So now I can locate the coordinates for this rock in the top left quadrant, because I can see it's -5 on my x-axis and 4 on the y-axis. Which I can describe as -5,4. This rock is almost the same as our first rock, which was 5,4, except this rock is -5,4. And that makes sense because I was trying to make symmetrical mandala designs.

[A yellow circle appears around the grey rock in the bottom left quadrant of the mandala image. A yellow arrow points to the rock.

The digit -5 on the x-axis is highlight in yellow.]

### Speaker

Now I can locate this pebble down here in the bottom left quadrant. But while we already know the number along the x-axis, which will be -5, I need to label the rest of the y-axis to know what the second coordinate will be.

[A yellow arrow appears beside the y-axis, pointing upwards. The line flips so that it points downwards.]

### Speaker

When we travelled up the y-axis, each number increased by 1. So as we travel down the y-axis, each number will decrease by 1.

[The line disappears. From 0 and running down the y-axis, the following numbers appears: -1, -2 ,-3, -4, -5, -6, -7.]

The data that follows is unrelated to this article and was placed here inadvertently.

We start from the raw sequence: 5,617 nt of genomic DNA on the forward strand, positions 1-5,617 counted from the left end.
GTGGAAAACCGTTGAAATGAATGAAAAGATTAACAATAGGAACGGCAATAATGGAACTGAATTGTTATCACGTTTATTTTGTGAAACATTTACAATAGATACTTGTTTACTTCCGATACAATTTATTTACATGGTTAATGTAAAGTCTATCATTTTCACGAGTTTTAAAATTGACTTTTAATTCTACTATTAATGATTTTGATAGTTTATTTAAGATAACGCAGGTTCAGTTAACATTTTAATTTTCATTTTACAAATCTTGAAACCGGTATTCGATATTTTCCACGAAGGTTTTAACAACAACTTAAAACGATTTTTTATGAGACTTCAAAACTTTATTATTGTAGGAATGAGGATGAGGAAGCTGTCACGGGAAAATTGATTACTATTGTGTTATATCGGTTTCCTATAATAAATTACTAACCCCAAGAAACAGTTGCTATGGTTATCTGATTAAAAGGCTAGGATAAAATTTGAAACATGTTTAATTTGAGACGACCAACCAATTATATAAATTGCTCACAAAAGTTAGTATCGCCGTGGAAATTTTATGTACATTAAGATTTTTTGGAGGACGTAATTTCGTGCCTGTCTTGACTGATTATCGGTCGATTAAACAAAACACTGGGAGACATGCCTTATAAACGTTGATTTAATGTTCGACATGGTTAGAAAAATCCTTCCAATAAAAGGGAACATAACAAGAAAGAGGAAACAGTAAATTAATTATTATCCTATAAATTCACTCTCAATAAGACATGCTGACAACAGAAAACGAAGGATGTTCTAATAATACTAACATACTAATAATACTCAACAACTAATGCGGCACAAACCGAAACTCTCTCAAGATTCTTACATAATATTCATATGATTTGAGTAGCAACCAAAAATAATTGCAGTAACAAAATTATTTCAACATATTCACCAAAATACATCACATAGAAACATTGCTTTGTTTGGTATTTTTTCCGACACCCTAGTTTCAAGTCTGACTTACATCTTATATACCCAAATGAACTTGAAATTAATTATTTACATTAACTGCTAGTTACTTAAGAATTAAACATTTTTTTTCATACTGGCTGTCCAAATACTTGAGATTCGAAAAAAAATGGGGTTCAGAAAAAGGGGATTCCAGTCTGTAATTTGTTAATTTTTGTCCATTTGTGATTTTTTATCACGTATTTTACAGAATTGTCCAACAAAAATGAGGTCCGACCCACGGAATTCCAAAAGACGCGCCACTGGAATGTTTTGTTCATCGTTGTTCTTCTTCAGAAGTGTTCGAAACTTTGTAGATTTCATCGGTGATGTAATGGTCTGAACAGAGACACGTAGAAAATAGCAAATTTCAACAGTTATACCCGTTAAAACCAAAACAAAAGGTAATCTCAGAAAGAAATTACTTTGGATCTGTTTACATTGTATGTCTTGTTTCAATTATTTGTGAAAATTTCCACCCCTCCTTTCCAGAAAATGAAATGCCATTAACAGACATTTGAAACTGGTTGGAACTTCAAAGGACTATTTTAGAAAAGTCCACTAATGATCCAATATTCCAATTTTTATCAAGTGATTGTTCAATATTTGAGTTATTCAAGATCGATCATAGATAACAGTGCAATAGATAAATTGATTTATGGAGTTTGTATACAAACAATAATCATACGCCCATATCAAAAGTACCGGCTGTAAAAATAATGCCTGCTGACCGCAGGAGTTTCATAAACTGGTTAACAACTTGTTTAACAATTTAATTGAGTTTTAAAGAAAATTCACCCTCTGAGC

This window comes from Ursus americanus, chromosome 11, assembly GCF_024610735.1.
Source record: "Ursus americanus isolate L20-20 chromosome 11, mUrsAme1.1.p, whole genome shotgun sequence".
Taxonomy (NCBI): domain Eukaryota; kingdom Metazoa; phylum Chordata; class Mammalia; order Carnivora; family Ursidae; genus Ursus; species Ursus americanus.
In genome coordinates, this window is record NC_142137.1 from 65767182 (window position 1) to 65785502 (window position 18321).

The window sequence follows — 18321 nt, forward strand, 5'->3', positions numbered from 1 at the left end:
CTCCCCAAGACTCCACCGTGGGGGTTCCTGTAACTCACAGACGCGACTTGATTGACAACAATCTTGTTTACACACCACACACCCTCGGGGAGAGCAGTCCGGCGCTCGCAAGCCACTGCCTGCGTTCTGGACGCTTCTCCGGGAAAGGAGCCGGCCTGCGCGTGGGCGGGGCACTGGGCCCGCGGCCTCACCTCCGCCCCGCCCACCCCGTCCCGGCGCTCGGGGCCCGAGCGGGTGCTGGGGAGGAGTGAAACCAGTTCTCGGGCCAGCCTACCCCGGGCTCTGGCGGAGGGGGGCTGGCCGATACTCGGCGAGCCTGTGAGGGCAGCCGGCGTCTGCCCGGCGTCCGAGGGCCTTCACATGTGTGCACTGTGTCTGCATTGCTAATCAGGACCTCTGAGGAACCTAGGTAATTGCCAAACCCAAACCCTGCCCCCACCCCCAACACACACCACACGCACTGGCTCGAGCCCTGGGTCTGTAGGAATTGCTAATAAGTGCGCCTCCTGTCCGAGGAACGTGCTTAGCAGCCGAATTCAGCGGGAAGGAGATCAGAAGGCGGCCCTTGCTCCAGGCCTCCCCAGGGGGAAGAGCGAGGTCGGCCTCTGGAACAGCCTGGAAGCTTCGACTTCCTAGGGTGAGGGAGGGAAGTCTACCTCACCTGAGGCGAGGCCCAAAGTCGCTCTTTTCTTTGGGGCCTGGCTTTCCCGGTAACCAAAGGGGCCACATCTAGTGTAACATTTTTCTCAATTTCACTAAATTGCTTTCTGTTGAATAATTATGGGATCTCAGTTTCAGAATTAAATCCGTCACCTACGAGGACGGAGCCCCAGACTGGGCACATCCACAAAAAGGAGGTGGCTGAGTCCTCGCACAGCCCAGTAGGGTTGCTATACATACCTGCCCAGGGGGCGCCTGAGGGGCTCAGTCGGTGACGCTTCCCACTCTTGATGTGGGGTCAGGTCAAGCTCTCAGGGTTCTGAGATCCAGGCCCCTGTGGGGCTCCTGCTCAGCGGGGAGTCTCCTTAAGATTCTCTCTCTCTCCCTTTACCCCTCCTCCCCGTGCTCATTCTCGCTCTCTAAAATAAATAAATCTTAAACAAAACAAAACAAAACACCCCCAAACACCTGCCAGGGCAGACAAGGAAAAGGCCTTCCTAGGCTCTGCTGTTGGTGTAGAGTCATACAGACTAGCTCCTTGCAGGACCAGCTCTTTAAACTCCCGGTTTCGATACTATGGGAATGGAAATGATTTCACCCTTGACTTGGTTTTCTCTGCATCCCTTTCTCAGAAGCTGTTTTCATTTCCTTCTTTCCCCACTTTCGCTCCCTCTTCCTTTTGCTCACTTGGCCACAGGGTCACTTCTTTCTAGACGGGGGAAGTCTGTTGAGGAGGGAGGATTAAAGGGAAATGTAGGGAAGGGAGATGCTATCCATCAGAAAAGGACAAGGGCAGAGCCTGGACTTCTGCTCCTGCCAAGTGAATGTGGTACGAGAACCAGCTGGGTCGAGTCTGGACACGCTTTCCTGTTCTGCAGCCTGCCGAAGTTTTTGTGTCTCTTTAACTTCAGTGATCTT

We start at 0 and just like we worked out on our x-axis, 1 less than 0 is -1. 1 less than -1 is -2. 1 less than -2 is -3. 1 less than -3 is -4. 1 less than -4 is -5. 1 less than -5 is -6. 1 less than -6 is -7.

[A yellow circle appears in the bottom left quadrant of the Cartesian plane with the digits -5, -4 beside it.

A yellow circle appears in the bottom right quadrant with the digits 5, -4 beside it.]

### Speaker

So now I can easily see that the bottom will be in the location -5,-4. Now I can work out the pebble in the bottom right-hand quadrant. Because we have all the numbers on our axes, we can easily see that the last location we are after is 5,-4.

[New slide. Text: Over to you!]

### Speaker

Alright mathematicians, over to you to pick a piece of your mandala design to plot on your own Cartesian plane.

[The NSW Government logo flashes on screen. Text below reads: Copyright, State of New South Wales (Department of Education), 2021.]

[End of transcript]